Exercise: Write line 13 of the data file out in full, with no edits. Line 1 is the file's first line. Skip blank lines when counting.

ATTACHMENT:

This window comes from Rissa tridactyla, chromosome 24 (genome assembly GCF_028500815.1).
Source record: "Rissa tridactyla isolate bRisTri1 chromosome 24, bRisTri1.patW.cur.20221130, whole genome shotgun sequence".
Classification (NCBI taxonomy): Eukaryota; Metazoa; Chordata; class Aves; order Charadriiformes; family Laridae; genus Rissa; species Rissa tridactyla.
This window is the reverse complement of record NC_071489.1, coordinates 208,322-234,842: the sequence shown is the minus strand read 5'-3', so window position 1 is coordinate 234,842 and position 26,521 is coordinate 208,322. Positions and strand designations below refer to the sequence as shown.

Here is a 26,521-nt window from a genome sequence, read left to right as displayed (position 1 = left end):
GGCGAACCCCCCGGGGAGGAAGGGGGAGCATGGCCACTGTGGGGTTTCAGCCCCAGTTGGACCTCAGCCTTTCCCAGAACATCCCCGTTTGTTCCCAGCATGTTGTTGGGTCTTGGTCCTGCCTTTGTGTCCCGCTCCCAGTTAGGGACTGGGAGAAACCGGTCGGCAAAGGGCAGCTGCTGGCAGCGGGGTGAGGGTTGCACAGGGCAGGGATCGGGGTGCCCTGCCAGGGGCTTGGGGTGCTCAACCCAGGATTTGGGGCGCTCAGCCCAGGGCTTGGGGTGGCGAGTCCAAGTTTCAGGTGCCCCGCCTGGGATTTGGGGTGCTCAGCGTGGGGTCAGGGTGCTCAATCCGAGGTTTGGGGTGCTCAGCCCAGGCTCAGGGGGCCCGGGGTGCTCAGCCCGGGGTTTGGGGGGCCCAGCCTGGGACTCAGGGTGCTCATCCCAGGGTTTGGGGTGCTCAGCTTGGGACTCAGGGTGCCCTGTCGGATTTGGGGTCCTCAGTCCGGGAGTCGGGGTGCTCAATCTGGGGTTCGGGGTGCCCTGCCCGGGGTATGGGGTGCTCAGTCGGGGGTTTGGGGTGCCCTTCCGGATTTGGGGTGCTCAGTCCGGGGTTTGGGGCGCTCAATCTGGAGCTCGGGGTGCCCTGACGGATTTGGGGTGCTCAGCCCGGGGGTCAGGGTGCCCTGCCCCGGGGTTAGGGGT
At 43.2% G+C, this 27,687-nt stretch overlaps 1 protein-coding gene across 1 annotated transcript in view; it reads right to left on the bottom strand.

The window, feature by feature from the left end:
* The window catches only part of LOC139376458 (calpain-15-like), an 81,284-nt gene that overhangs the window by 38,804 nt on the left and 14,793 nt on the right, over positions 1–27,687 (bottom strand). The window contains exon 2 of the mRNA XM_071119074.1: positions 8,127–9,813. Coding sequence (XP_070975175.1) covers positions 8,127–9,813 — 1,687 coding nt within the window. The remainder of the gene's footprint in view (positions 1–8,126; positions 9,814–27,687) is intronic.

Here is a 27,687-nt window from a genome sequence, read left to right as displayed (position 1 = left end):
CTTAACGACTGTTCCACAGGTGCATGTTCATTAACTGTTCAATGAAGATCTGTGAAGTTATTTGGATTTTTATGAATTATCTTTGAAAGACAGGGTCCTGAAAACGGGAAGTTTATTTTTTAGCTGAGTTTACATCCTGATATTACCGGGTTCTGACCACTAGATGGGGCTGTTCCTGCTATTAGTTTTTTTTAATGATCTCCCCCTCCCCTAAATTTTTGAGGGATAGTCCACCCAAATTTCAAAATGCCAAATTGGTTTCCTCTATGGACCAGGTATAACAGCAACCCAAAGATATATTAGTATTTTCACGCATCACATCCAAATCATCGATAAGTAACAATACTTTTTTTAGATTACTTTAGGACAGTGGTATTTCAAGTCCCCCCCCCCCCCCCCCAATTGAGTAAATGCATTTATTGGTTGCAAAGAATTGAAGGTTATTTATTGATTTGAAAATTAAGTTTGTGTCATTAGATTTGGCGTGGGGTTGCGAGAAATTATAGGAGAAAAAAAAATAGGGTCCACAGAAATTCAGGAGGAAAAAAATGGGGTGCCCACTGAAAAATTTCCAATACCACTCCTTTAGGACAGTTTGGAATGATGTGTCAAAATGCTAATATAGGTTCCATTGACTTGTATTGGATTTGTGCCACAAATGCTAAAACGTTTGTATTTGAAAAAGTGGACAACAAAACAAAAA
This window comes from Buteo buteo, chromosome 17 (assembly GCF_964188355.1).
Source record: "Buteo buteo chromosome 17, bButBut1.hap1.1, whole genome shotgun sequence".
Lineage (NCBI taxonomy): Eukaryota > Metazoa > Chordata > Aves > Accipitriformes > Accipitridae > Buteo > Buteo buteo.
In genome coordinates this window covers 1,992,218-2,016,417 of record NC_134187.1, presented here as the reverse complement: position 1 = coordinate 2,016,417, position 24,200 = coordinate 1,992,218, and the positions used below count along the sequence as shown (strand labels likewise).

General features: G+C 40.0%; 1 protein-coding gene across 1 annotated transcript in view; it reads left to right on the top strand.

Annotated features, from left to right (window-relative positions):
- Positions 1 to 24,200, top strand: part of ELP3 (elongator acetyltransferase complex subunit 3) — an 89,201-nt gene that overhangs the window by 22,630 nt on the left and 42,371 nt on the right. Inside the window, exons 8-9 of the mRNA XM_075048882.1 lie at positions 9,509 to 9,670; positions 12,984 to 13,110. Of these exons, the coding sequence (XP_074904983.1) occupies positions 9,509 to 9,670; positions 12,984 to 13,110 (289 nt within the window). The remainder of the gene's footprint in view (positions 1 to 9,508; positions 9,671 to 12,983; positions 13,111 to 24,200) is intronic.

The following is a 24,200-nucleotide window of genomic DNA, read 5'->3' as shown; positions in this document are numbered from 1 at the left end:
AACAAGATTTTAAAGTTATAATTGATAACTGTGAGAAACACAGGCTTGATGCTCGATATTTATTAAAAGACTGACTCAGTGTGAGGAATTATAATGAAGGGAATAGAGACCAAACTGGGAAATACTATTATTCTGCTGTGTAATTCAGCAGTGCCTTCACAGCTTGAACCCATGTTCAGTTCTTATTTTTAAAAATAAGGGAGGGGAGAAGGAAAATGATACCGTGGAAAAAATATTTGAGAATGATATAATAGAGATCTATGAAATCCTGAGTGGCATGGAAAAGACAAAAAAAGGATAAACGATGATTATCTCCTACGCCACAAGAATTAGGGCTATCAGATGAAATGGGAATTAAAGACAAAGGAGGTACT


Source record: "Buteo buteo chromosome 17, bButBut1.hap1.1, whole genome shotgun sequence".